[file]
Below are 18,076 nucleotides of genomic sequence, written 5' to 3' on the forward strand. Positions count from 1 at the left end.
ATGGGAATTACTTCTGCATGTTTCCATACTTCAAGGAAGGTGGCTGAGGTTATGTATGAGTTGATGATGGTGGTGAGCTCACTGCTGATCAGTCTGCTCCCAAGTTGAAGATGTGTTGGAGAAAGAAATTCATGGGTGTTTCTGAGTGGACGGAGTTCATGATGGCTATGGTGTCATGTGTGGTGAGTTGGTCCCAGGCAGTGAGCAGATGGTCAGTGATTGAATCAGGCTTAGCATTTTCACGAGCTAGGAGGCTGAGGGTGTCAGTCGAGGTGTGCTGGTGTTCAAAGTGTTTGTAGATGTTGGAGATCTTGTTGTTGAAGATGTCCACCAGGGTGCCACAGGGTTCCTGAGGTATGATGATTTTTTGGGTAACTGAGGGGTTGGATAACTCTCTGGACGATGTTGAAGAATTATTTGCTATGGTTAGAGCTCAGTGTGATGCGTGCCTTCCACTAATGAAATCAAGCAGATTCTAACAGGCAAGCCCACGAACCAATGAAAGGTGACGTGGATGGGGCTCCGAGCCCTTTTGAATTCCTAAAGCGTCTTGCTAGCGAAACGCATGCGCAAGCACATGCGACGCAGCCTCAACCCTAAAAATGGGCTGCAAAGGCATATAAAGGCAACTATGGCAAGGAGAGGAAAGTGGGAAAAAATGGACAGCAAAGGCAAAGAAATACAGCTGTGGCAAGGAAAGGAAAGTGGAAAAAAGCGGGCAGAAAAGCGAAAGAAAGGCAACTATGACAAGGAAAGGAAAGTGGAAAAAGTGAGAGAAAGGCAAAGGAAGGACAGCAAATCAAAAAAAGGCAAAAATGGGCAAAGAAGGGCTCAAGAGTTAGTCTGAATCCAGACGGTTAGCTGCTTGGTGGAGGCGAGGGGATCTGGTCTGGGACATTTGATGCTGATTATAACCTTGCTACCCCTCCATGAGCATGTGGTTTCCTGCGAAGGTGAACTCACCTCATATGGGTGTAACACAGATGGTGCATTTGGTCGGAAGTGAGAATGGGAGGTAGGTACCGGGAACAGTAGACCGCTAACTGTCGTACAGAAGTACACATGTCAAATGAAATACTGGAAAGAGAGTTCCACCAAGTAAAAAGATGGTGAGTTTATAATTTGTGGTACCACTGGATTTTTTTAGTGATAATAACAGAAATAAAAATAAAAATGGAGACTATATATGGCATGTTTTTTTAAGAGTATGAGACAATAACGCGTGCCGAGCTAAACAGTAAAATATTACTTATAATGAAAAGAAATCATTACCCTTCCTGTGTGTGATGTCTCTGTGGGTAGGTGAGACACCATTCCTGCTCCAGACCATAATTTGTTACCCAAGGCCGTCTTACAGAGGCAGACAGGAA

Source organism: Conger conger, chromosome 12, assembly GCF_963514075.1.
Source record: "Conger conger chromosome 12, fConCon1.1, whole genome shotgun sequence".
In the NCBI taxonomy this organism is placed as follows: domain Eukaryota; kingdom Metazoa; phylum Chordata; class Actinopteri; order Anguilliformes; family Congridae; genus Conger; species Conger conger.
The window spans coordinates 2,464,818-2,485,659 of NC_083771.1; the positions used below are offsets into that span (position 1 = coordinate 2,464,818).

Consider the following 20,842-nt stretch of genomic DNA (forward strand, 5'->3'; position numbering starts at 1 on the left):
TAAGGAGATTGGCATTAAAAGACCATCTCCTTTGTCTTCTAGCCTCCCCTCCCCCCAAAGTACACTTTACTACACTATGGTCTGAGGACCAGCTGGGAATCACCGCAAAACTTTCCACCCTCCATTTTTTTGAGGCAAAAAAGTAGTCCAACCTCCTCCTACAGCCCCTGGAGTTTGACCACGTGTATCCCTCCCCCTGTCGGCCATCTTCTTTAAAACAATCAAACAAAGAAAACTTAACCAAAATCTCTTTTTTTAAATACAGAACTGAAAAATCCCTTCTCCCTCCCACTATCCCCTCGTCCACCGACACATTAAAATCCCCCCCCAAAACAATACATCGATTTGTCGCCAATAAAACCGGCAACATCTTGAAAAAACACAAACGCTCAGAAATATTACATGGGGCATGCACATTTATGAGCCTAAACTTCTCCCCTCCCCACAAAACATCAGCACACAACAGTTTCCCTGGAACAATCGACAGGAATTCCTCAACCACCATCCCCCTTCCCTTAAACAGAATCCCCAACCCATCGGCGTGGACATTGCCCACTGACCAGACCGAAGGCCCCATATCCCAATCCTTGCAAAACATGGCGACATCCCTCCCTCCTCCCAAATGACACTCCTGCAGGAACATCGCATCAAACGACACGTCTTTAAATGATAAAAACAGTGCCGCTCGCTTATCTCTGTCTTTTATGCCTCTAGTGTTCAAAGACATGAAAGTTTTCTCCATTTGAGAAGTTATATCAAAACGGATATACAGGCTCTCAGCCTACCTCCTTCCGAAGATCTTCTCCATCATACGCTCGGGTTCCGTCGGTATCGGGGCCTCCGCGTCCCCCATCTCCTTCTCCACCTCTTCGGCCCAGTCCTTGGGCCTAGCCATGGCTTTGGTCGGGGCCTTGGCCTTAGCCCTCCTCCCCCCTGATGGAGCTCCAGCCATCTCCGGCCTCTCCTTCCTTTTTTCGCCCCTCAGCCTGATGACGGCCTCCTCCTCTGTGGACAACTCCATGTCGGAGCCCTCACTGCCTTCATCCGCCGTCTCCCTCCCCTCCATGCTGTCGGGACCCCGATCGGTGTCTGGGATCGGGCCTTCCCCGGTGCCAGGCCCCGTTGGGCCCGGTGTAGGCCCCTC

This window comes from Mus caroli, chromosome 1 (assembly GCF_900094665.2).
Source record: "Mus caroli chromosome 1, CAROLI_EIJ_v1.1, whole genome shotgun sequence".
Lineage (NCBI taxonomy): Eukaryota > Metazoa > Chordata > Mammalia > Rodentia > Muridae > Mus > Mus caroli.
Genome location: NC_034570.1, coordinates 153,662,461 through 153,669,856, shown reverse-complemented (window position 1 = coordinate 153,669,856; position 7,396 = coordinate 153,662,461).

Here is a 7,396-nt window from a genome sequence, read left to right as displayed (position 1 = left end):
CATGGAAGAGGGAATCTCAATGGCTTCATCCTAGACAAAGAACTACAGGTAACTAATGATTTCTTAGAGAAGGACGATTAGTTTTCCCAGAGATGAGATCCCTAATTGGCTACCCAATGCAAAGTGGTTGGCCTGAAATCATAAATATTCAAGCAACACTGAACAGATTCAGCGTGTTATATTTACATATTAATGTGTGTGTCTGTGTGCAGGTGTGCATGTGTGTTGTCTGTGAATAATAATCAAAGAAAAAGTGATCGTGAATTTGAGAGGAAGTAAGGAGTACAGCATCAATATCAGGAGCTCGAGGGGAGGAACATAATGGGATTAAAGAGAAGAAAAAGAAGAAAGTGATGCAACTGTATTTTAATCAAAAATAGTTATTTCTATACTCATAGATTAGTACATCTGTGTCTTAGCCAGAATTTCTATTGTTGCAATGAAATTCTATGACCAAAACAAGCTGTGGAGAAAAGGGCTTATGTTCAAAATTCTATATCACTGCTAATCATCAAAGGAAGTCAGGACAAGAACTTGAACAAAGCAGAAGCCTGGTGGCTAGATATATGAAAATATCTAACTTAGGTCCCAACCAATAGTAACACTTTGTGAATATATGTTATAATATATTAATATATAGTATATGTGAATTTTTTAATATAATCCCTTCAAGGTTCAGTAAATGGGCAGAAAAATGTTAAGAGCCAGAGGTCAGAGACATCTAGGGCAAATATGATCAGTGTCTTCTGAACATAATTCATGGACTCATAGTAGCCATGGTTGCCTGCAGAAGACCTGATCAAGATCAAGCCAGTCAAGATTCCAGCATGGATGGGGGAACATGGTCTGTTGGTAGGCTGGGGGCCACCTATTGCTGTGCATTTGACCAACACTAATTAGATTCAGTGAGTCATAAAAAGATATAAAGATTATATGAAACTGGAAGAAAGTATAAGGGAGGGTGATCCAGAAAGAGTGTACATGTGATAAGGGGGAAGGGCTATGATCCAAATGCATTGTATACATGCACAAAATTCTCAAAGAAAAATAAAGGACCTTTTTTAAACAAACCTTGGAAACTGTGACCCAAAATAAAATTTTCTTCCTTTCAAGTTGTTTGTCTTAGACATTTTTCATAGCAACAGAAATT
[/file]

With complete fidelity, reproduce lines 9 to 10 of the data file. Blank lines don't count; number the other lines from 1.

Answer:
This window comes from Mus caroli, chromosome 1 (assembly GCF_900094665.2).
Source record: "Mus caroli chromosome 1, CAROLI_EIJ_v1.1, whole genome shotgun sequence".